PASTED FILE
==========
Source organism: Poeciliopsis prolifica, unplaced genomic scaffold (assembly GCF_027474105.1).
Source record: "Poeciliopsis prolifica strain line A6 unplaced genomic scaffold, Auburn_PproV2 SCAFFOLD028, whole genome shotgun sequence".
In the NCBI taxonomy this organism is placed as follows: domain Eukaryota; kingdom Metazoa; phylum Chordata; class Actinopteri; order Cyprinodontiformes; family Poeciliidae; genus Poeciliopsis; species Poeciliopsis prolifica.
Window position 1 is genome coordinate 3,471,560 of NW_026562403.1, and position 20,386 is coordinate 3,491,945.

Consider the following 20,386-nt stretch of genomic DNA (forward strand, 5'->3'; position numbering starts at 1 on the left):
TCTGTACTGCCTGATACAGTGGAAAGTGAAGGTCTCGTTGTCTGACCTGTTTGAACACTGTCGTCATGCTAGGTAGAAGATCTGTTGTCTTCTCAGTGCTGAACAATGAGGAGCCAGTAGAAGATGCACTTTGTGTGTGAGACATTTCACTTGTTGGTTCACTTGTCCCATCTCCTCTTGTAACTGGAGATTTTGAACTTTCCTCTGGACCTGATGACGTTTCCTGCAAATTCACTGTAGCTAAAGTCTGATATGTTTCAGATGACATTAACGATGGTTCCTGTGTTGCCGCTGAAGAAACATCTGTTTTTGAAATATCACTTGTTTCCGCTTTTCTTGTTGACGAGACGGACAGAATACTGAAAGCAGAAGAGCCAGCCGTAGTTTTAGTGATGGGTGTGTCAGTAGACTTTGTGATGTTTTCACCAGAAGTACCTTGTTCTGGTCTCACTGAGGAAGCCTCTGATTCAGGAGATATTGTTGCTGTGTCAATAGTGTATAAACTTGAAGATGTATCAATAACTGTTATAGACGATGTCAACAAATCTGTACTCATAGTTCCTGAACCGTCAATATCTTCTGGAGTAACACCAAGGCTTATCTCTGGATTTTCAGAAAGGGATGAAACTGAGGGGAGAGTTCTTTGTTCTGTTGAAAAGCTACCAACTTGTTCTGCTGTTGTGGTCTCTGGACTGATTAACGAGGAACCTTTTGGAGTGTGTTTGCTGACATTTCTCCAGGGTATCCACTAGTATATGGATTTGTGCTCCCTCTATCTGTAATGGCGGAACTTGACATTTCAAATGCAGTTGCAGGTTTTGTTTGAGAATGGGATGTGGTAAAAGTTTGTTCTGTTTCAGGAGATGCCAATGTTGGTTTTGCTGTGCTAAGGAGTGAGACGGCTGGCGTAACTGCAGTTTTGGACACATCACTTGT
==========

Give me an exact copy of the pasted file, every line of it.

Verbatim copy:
Source organism: Poeciliopsis prolifica, unplaced genomic scaffold (assembly GCF_027474105.1).
Source record: "Poeciliopsis prolifica strain line A6 unplaced genomic scaffold, Auburn_PproV2 SCAFFOLD028, whole genome shotgun sequence".
In the NCBI taxonomy this organism is placed as follows: domain Eukaryota; kingdom Metazoa; phylum Chordata; class Actinopteri; order Cyprinodontiformes; family Poeciliidae; genus Poeciliopsis; species Poeciliopsis prolifica.
Window position 1 is genome coordinate 3,471,560 of NW_026562403.1, and position 20,386 is coordinate 3,491,945.

Consider the following 20,386-nt stretch of genomic DNA (forward strand, 5'->3'; position numbering starts at 1 on the left):
TCTGTACTGCCTGATACAGTGGAAAGTGAAGGTCTCGTTGTCTGACCTGTTTGAACACTGTCGTCATGCTAGGTAGAAGATCTGTTGTCTTCTCAGTGCTGAACAATGAGGAGCCAGTAGAAGATGCACTTTGTGTGTGAGACATTTCACTTGTTGGTTCACTTGTCCCATCTCCTCTTGTAACTGGAGATTTTGAACTTTCCTCTGGACCTGATGACGTTTCCTGCAAATTCACTGTAGCTAAAGTCTGATATGTTTCAGATGACATTAACGATGGTTCCTGTGTTGCCGCTGAAGAAACATCTGTTTTTGAAATATCACTTGTTTCCGCTTTTCTTGTTGACGAGACGGACAGAATACTGAAAGCAGAAGAGCCAGCCGTAGTTTTAGTGATGGGTGTGTCAGTAGACTTTGTGATGTTTTCACCAGAAGTACCTTGTTCTGGTCTCACTGAGGAAGCCTCTGATTCAGGAGATATTGTTGCTGTGTCAATAGTGTATAAACTTGAAGATGTATCAATAACTGTTATAGACGATGTCAACAAATCTGTACTCATAGTTCCTGAACCGTCAATATCTTCTGGAGTAACACCAAGGCTTATCTCTGGATTTTCAGAAAGGGATGAAACTGAGGGGAGAGTTCTTTGTTCTGTTGAAAAGCTACCAACTTGTTCTGCTGTTGTGGTCTCTGGACTGATTAACGAGGAACCTTTTGGAGTGTGTTTGCTGACATTTCTCCAGGGTATCCACTAGTATATGGATTTGTGCTCCCTCTATCTGTAATGGCGGAACTTGACATTTCAAATGCAGTTGCAGGTTTTGTTTGAGAATGGGATGTGGTAAAAGTTTGTTCTGTTTCAGGAGATGCCAATGTTGGTTTTGCTGTGCTAAGGAGTGAGACGGCTGGCGTAACTGCAGTTTTGGACACATCACTTGT